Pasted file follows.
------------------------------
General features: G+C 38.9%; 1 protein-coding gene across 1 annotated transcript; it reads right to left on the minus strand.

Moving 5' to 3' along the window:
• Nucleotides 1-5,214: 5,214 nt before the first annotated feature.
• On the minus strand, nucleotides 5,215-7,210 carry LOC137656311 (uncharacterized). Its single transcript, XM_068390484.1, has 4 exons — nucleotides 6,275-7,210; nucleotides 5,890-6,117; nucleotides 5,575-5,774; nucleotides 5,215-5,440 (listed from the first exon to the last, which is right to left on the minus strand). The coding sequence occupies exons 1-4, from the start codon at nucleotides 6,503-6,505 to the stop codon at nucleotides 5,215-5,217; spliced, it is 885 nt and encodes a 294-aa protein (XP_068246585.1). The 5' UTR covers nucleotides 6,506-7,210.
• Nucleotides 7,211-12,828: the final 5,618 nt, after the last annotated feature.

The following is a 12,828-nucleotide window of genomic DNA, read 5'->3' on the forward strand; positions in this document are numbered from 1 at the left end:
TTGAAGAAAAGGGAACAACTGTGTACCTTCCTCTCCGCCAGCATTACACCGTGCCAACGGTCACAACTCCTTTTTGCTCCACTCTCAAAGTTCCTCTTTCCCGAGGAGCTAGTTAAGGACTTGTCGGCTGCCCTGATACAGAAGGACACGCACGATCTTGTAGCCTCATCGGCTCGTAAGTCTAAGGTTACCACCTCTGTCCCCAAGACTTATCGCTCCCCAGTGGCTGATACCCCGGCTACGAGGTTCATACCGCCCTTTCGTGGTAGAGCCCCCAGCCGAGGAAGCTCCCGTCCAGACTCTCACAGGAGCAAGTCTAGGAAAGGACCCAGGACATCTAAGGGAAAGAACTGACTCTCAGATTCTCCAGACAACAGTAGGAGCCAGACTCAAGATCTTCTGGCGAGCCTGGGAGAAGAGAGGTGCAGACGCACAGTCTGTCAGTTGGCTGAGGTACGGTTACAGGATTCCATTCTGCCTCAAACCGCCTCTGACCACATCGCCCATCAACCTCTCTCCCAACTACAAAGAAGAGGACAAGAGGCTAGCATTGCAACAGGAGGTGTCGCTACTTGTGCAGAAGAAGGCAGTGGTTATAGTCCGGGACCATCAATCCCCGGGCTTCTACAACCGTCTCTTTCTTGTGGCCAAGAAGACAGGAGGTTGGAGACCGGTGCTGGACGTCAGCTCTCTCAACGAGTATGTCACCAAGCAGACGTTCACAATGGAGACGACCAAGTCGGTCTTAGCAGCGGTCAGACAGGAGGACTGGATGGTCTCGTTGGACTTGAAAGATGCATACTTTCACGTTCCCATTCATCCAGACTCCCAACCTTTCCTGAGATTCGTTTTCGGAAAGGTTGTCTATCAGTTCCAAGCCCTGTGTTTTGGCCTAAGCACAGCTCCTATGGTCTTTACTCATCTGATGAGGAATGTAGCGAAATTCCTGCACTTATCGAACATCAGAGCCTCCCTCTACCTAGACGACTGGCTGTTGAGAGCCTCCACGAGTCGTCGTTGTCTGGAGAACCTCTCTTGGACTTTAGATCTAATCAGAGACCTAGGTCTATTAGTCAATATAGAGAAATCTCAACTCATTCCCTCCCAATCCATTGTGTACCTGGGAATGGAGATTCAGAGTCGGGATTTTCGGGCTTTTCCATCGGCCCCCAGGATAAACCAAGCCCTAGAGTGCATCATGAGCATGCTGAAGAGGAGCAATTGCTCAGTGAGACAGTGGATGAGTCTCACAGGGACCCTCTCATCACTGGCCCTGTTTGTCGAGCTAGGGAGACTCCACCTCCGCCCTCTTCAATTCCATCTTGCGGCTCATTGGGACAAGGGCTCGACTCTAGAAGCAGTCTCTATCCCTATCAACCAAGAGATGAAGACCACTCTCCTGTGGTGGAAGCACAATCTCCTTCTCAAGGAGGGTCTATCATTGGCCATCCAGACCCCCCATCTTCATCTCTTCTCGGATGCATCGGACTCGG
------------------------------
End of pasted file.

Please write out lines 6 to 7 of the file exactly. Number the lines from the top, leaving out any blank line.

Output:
The following is a 12,828-nucleotide window of genomic DNA, read 5'->3' on the forward strand; positions in this document are numbered from 1 at the left end:
TTGAAGAAAAGGGAACAACTGTGTACCTTCCTCTCCGCCAGCATTACACCGTGCCAACGGTCACAACTCCTTTTTGCTCCACTCTCAAAGTTCCTCTTTCCCGAGGAGCTAGTTAAGGACTTGTCGGCTGCCCTGATACAGAAGGACACGCACGATCTTGTAGCCTCATCGGCTCGTAAGTCTAAGGTTACCACCTCTGTCCCCAAGACTTATCGCTCCCCAGTGGCTGATACCCCGGCTACGAGGTTCATACCGCCCTTTCGTGGTAGAGCCCCCAGCCGAGGAAGCTCCCGTCCAGACTCTCACAGGAGCAAGTCTAGGAAAGGACCCAGGACATCTAAGGGAAAGAACTGACTCTCAGATTCTCCAGACAACAGTAGGAGCCAGACTCAAGATCTTCTGGCGAGCCTGGGAGAAGAGAGGTGCAGACGCACAGTCTGTCAGTTGGCTGAGGTACGGTTACAGGATTCCATTCTGCCTCAAACCGCCTCTGACCACATCGCCCATCAACCTCTCTCCCAACTACAAAGAAGAGGACAAGAGGCTAGCATTGCAACAGGAGGTGTCGCTACTTGTGCAGAAGAAGGCAGTGGTTATAGTCCGGGACCATCAATCCCCGGGCTTCTACAACCGTCTCTTTCTTGTGGCCAAGAAGACAGGAGGTTGGAGACCGGTGCTGGACGTCAGCTCTCTCAACGAGTATGTCACCAAGCAGACGTTCACAATGGAGACGACCAAGTCGGTCTTAGCAGCGGTCAGACAGGAGGACTGGATGGTCTCGTTGGACTTGAAAGATGCATACTTTCACGTTCCCATTCATCCAGACTCCCAACCTTTCCTGAGATTCGTTTTCGGAAAGGTTGTCTATCAGTTCCAAGCCCTGTGTTTTGGCCTAAGCACAGCTCCTATGGTCTTTACTCATCTGATGAGGAATGTAGCGAAATTCCTGCACTTATCGAACATCAGAGCCTCCCTCTACCTAGACGACTGGCTGTTGAGAGCCTCCACGAGTCGTCGTTGTCTGGAGAACCTCTCTTGGACTTTAGATCTAATCAGAGACCTAGGTCTATTAGTCAATATAGAGAAATCTCAACTCATTCCCTCCCAATCCATTGTGTACCTGGGAATGGAGATTCAGAGTCGGGATTTTCGGGCTTTTCCATCGGCCCCCAGGATAAACCAAGCCCTAGAGTGCATCATGAGCATGCTGAAGAGGAGCAATTGCTCAGTGAGACAGTGGATGAGTCTCACAGGGACCCTCTCATCACTGGCCCTGTTTGTCGAGCTAGGGAGACTCCACCTCCGCCCTCTTCAATTCCATCTTGCGGCTCATTGGGACAAGGGCTCGACTCTAGAAGCAGTCTCTATCCCTATCAACCAAGAGATGAAGACCACTCTCCTGTGGTGGAAGCACAATCTCCTTCTCAAGGAGGGTCTATCATTGGCCATCCAGACCCCCCATCTTCATCTCTTCTCGGATGCATCGGACTCGG